Prevalence of Mineral Bone Disease in Chronic Kidney Disease Patients using Biochemical Markers BC01-BC05
Medanta The Medicity, Sector 38, Gurgaon, Haryana, India.
Introduction: Chronic Kidney Disease (CKD), a condition characterised by a gradual loss of renal function over the time, has emerged as a major public health concern with 17% prevalence in Indian population. Decrease in renal function in CKD leads to progressive metabolic derangements of mineral and bone homeostasis which in turn makes them susceptible to bone related and cardiovascular complications.
Aim: To calculate the prevalence of Mineral Bone Disease (MBD) in CKD patients by estimation of biochemical markers Calcium (Ca), Phosphorus (P), Alkaline Phosphatase (ALP) and intact Parathyroid Hormone (iPTH) and to analyse their prevalence across different stages of CKD.
Materials and Methods: This was a hospital based crosssectional study conducted at Medanta-the Medicity hospital in 2300 previously diagnosed CKD cases who visited the Nephrology OPD for their follow-up visits, from October 2017 to December 2018. Serum levels of Ca, P, ALP and iPTH were estimated in VITROS 4600 and ARCHITECT I system automated analysers using commercially available kits. Stagewise and overall prevalence of deranged levels of these markers was calculated and based on this the prevalence of MBD was calculated. Statistical analysis was done using SPSS version 24.0. Descriptive analysis of quantitative parameters was expressed as means and standard deviation. The analysis for comparison among three or more categories was done using one-way ANOVA. Categorical data was analysed using Chi square test for proportions and data was expressed as absolute number and percentage in a contingency table along with the chi square and p-values. The p-value <0.05 was considered statistically significant.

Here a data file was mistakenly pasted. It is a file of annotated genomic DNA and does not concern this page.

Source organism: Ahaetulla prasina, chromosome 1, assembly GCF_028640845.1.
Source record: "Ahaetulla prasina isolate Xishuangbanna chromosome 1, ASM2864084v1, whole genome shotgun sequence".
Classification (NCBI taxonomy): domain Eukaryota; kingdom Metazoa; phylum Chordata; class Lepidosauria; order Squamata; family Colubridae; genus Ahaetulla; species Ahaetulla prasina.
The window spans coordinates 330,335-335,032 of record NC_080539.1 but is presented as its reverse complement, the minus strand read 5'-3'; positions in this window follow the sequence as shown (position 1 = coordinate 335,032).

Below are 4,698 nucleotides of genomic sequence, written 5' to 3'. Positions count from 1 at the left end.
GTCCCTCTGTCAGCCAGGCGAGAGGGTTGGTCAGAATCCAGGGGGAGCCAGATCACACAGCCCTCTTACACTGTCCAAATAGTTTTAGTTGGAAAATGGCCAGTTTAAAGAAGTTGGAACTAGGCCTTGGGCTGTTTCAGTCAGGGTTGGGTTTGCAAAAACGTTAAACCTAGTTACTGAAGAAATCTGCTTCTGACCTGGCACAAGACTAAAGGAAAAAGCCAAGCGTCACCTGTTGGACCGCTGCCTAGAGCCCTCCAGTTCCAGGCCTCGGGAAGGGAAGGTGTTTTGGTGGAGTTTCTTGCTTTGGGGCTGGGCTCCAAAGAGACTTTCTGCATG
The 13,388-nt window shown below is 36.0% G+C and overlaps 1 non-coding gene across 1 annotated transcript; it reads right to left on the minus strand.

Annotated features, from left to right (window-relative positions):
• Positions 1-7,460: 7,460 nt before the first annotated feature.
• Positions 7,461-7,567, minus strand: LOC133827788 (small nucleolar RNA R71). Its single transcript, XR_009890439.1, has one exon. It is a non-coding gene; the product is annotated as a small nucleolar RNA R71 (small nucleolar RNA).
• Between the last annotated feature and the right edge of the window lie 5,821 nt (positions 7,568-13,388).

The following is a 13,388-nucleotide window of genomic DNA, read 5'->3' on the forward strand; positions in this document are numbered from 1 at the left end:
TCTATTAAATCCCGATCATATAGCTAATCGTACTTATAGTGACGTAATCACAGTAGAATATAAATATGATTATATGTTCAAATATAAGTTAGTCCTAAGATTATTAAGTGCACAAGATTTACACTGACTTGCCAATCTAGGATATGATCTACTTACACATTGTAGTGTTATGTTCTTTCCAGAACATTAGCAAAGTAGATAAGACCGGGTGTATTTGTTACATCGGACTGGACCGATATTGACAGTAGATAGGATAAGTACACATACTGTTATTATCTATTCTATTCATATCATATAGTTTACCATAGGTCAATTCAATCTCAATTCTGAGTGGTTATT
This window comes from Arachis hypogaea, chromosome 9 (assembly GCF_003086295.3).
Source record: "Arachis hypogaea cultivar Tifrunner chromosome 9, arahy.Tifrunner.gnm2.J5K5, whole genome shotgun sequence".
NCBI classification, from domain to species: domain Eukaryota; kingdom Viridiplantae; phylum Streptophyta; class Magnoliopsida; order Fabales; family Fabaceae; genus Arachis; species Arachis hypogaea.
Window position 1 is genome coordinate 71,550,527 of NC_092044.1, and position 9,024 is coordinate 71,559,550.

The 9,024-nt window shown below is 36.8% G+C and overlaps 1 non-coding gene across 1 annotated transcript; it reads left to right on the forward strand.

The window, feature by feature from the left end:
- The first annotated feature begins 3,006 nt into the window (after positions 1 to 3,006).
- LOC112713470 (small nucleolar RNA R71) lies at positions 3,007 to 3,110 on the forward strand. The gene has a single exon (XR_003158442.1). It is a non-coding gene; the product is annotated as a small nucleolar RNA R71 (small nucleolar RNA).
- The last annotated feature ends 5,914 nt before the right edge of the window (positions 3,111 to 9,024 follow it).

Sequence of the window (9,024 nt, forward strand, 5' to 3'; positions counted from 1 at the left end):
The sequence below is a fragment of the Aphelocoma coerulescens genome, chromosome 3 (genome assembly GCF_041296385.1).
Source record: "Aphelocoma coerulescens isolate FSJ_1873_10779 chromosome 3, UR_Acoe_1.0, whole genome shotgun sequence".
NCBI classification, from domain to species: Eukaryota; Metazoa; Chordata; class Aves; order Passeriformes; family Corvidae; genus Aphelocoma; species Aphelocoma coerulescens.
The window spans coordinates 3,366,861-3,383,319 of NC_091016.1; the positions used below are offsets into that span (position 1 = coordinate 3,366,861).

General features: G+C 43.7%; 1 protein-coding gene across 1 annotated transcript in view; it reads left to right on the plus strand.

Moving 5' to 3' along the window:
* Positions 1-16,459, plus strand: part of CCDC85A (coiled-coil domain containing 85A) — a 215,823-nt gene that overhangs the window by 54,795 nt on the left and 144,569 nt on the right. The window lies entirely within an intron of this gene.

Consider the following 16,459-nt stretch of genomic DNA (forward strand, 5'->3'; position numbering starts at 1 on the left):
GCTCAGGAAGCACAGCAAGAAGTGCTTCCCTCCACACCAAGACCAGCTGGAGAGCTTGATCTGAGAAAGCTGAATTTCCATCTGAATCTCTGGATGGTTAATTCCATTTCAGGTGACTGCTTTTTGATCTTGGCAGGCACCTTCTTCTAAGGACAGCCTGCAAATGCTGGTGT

Results: Prevalence of MBD in overall CKD patients was 81.6%; the stage-wise prevalence being 63.4% (stage 3), 76.9% (stage 4), 87.6% (stage 5) and 91.3% (stage 5D). The overall prevalence of hypocalcaemia, hyperphosphatemia, high ALP and secondary hyperparathyroidism was 27.8%, 48.3%, 26.5% and 75.6%, respectively.
Conclusion: The present study reports an alarmingly high prevalence of MBD in CKD cases; the disease burden being maximum in stage 5 and 5D. This was despite the administration of relevant medications and supplements to prevent MBD. Thus, there needs to be some change in treatment protocol to reduce the prevalence of MBD to improve the quality of life and reduce mortality rate in CKD patients.